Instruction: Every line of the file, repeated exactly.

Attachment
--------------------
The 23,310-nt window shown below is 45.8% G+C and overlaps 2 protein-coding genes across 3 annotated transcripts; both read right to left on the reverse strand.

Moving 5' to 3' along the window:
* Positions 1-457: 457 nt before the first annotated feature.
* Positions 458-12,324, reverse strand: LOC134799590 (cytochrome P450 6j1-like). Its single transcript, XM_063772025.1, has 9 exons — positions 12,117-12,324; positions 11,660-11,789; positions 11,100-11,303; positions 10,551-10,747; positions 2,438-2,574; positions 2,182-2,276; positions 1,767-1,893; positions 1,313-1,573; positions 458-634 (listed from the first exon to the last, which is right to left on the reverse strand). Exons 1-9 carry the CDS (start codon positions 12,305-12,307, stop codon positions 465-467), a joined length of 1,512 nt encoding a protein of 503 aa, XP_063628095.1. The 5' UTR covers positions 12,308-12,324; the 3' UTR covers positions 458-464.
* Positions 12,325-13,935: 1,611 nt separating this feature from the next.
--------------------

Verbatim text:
The 23,310-nt window shown below is 45.8% G+C and overlaps 2 protein-coding genes across 3 annotated transcripts; both read right to left on the reverse strand.

Moving 5' to 3' along the window:
* Positions 1-457: 457 nt before the first annotated feature.
* Positions 458-12,324, reverse strand: LOC134799590 (cytochrome P450 6j1-like). Its single transcript, XM_063772025.1, has 9 exons — positions 12,117-12,324; positions 11,660-11,789; positions 11,100-11,303; positions 10,551-10,747; positions 2,438-2,574; positions 2,182-2,276; positions 1,767-1,893; positions 1,313-1,573; positions 458-634 (listed from the first exon to the last, which is right to left on the reverse strand). Exons 1-9 carry the CDS (start codon positions 12,305-12,307, stop codon positions 465-467), a joined length of 1,512 nt encoding a protein of 503 aa, XP_063628095.1. The 5' UTR covers positions 12,308-12,324; the 3' UTR covers positions 458-464.
* Positions 12,325-13,935: 1,611 nt separating this feature from the next.